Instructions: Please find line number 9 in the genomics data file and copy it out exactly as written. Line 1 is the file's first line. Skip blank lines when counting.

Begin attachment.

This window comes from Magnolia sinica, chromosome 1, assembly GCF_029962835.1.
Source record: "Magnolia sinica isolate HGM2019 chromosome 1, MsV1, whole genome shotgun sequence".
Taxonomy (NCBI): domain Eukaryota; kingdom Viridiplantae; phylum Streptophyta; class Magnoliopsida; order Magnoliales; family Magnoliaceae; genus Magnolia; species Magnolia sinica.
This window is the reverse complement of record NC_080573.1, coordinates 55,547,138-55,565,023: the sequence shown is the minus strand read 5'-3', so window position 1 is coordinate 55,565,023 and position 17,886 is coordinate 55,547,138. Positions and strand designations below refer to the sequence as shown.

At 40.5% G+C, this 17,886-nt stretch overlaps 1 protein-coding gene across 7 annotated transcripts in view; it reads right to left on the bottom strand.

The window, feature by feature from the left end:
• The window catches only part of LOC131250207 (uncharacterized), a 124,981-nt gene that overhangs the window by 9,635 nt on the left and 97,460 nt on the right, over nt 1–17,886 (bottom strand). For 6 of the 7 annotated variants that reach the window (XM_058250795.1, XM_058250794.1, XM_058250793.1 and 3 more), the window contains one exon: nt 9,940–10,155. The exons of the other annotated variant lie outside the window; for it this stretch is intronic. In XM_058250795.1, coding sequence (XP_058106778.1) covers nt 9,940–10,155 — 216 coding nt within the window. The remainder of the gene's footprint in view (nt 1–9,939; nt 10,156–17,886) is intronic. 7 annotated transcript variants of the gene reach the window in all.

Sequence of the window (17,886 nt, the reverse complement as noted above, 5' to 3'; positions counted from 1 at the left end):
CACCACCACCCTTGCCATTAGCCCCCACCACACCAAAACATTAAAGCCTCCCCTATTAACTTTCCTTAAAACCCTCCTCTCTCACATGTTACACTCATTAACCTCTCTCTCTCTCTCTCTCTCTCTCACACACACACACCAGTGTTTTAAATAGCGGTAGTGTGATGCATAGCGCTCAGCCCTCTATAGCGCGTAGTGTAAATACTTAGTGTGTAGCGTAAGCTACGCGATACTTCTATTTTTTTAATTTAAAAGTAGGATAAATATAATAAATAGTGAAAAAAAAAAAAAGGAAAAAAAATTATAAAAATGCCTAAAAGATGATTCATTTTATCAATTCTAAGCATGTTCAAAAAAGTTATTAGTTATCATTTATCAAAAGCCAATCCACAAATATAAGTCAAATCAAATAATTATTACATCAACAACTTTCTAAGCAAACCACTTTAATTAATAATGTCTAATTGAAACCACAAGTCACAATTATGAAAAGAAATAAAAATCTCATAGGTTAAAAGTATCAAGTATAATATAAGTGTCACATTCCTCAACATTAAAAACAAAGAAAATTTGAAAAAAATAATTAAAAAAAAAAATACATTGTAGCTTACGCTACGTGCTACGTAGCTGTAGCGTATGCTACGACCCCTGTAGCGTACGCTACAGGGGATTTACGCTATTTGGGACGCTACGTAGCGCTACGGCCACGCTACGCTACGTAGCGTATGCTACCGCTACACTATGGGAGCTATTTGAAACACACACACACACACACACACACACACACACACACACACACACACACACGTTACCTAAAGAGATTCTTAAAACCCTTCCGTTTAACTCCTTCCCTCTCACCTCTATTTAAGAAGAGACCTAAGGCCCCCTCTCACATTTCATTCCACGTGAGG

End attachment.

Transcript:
CACCACCACCCTTGCCATTAGCCCCCACCACACCAAAACATTAAAGCCTCCCCTATTAACTTTCCTTAAAACCCTCCTCTCTCACATGTTACACTCATTAACCTCTCTCTCTCTCTCTCTCTCTCTCACACACACACACCAGTGTTTTAAATAGCGGTAGTGTGATGCATAGCGCTCAGCCCTCTATAGCGCGTAGTGTAAATACTTAGTGTGTAGCGTAAGCTACGCGATACTTCTATTTTTTTAATTTAAAAGTAGGATAAATATAATAAATAGTGAAAAAAAAAAAAAGGAAAAAAAATTATAAAAATGCCTAAAAGATGATTCATTTTATCAATTCTAAGCATGTTCAAAAAAGTTATTAGTTATCATTTATCAAAAGCCAATCCACAAATATAAGTCAAATCAAATAATTATTACATCAACAACTTTCTAAGCAAACCACTTTAATTAATAATGTCTAATTGAAACCACAAGTCACAATTATGAAAAGAAATAAAAATCTCATAGGTTAAAAGTATCAAGTATAATATAAGTGTCACATTCCTCAACATTAAAAACAAAGAAAATTTGAAAAAAATAATTAAAAAAAAAAATACATTGTAGCTTACGCTACGTGCTACGTAGCTGTAGCGTATGCTACGACCCCTGTAGCGTACGCTACAGGGGATTTACGCTATTTGGGACGCTACGTAGCGCTACGGCCACGCTACGCTACGTAGCGTATGCTACCGCTACACTATGGGAGCTATTTGAAACACACACACACACACACACACACACACACACACACACACACACACACACGTTACCTAAAGAGATTCTTAAAACCCTTCCGTTTAACTCCTTCCCTCTCACCTCTATTTAAGAAGAGACCTAAGGCCCCCTCTCACATTTCATTCCACGTGAGG